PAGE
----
The Gates of Resignation
Mar 14, 2011, Vol. 16, No. 25 • By WILLIAM KRISTOL
"In my opinion, any future defense secretary who advises the president to again send a big American land army into Asia or into the Middle East or Africa should ‘have his head examined,’ as General MacArthur so delicately put it.”
Thus spoke Defense Secretary Robert Gates, addressing the cadets at West Point on February 25. It’s ironic that President Obama’s secretary of defense cites Douglas MacArthur as a foreign policy authority—a general who was fired, as he should have been, by a Democratic president after he botched a land war in Asia, sought to use nuclear weapons, and defied civilian authority. Perhaps Gates should spend his time rereading Matthew Ridgway, or talking with David Petraeus, instead of quoting Douglas MacArthur?
Or perhaps Gates should look in the mirror? As secretary of defense he has sent “a big American land army into Asia,” increasing the U.S. troop presence from around 57,000 soldiers and Marines in Afghanistan in August 2009 to about 100,000 today. (He also presided over a surge of more than 30,000 troops to Iraq.) Leave aside the facts that our soldiers and Marines are succeeding in Afghanistan, and that history will vindicate Gates’s involvement in the decision to surge. Does Gates really think it appropriate—while he’s still secretary of defense, with troops fighting at his direction—to be undercutting the troops’ mission as though he’s resigned to their failure?
As for the “realism” of his prescription: The United States has sent 100,000 or more troops to Asia and the Middle East five times in the last six decades. Does he really think we may never be called upon to do so again?
A few days after West Point, Gates, testifying before Congress, seemed to dismiss calls to institute a no-fly zone over Libya: “Let’s just call a spade a spade. A no-fly zone begins with an attack on Libya to destroy the air defenses . . . ”
Really? Is it right to characterize an attack on the Qaddafi regime’s air defenses and airplanes, and the execution of a no-fly zone that would protect the Libyan people from Qaddafi, as “an attack on Libya”? Can’t we distinguish a regime that’s lost whatever legitimacy it once had from the nation that regime is destroying and the people that regime is terrorizing? When Gates channels not his inner Douglas MacArthur but his inner Jim Baker and Warren Christopher, who were resigned to slaughter in the Balkans and refused to intervene—isn’t he the one who’s failing to “call a spade a spade”?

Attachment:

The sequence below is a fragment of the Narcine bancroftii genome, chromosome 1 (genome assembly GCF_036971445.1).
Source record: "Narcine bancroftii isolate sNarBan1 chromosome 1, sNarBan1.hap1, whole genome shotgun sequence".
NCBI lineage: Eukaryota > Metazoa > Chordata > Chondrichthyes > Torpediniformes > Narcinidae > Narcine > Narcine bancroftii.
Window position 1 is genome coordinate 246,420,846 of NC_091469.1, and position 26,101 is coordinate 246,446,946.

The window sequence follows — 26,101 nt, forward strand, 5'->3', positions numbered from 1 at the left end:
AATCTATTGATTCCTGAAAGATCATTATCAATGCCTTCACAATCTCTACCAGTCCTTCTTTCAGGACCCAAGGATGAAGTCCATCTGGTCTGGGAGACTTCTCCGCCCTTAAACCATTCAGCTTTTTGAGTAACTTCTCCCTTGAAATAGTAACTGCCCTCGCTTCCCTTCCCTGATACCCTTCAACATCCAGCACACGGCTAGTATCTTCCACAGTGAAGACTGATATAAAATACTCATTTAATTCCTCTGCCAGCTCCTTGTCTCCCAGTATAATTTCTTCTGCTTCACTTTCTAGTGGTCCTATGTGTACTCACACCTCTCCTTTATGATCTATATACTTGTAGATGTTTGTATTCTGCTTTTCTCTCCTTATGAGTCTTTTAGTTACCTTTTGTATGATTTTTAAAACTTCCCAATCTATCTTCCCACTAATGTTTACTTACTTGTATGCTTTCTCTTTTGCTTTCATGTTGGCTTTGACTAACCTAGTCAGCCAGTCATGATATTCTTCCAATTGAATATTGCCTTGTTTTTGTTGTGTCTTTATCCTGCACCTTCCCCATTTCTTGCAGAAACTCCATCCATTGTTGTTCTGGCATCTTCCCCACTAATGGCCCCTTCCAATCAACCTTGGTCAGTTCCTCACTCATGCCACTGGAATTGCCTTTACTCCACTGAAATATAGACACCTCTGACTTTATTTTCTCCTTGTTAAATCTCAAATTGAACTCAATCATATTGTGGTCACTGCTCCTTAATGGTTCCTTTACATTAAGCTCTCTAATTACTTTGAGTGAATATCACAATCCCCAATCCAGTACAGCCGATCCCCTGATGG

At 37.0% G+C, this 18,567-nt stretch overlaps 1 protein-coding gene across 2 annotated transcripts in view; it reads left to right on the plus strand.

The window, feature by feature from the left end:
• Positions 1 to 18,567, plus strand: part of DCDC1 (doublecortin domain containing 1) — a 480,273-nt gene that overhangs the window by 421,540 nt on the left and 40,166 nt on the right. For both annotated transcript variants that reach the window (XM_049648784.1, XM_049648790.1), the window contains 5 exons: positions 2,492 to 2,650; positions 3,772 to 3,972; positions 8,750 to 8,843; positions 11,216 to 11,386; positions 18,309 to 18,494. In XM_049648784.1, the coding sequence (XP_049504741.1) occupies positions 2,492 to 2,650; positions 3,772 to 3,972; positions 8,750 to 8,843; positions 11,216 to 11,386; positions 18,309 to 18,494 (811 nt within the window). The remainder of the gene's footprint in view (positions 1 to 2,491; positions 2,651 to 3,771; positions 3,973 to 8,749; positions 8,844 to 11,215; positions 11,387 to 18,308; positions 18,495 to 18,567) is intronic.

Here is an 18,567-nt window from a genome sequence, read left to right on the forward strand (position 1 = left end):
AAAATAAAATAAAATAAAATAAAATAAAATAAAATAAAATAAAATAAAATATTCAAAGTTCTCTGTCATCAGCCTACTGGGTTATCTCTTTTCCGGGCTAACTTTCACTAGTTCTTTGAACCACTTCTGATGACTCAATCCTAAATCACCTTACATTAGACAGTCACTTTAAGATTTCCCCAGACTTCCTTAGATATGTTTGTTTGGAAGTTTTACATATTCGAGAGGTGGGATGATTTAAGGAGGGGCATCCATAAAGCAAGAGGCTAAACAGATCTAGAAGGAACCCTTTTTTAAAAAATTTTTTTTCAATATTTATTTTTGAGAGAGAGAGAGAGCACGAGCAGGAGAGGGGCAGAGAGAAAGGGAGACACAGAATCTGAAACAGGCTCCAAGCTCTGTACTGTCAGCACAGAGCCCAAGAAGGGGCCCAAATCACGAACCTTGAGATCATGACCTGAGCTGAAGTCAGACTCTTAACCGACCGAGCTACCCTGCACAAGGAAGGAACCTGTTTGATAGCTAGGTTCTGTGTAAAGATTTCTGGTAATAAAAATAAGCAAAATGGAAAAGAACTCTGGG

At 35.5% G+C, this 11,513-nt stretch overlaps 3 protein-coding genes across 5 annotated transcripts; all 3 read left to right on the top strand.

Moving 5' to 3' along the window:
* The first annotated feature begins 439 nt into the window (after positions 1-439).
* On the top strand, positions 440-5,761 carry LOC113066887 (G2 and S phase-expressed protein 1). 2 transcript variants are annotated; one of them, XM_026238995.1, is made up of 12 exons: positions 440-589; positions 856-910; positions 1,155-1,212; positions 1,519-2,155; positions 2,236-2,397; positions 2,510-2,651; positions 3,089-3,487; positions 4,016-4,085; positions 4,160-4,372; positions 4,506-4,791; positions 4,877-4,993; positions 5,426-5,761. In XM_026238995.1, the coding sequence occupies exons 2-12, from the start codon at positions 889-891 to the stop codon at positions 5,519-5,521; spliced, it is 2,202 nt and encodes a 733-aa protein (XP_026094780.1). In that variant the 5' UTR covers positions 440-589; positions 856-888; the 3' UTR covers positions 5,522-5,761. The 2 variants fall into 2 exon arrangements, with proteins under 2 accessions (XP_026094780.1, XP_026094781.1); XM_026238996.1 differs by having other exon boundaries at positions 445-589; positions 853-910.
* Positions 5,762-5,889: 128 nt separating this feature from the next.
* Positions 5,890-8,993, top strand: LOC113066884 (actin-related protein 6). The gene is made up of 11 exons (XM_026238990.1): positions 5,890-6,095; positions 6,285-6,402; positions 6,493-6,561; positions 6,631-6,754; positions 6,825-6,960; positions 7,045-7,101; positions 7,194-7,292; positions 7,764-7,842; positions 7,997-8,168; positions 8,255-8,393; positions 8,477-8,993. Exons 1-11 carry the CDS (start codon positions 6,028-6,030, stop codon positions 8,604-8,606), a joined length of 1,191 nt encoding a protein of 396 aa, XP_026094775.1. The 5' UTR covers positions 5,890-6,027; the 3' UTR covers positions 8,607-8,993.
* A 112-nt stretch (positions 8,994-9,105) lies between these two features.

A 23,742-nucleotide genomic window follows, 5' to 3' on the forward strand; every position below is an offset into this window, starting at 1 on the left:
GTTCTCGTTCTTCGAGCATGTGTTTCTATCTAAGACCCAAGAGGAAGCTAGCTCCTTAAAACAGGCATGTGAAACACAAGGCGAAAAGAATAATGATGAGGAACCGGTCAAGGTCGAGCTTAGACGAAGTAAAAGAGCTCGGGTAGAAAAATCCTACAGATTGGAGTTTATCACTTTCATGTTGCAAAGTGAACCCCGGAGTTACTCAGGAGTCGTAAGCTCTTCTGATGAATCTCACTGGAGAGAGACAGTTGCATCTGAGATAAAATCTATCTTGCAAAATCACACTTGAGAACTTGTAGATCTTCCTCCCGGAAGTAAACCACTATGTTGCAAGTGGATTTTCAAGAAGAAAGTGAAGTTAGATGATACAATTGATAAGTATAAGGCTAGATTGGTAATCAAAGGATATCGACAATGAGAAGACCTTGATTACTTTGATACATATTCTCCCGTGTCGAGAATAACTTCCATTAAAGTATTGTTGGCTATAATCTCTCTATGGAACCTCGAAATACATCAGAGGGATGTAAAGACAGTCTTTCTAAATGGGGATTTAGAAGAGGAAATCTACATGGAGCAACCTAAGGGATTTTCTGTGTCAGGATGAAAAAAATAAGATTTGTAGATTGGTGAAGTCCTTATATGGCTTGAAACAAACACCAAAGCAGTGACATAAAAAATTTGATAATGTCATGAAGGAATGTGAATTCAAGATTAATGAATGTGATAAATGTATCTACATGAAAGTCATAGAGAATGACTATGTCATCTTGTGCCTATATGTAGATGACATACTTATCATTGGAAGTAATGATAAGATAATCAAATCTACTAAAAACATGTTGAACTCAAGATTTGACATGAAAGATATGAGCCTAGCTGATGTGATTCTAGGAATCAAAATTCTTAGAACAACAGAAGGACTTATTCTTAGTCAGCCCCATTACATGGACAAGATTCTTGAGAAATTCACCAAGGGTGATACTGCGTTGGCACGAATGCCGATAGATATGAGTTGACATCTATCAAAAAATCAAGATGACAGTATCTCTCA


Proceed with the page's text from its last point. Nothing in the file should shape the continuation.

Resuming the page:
Of course, Gates’s background is in the intelligence community, where one is trained not to call a spade a spade, and not to speak clearly in the light of day. His memoir of his years in government, mostly at the CIA, is called From the Shadows. The title reminded me of a passage a colleague recently happened upon from Theodore Roosevelt who, campaigning for Charles Evans Hughes against Woodrow Wilson in October 1916, threw away his manuscript and gave these extemporaneous remarks (Shadow Lawn was Wilson’s summer White House):
Roosevelt’s rhetoric was hyperbolic—but it was hyperbole in a good cause. And of course Wilson did end up intervening in Europe. Similarly, we imagine President Obama will end up ordering Secretary Gates to institute a no-fly zone in Libya, and will insist that we see things through in Afghanistan.
In many respects Gates has been an improvement as defense secretary over his predecessor, Donald Rumsfeld. He has been a better defense secretary than many others whom President Obama might have appointed in 2009. But he’s doing his president, and his country, no favors now. He has said for a while he wants to retire. Let him go, with all appropriate felicitations and salutations. And let someone take over as secretary of defense who believes in the missions in which American forces are now engaged, and who does not shy away from the understanding that American power is a crucial force for good in the world.
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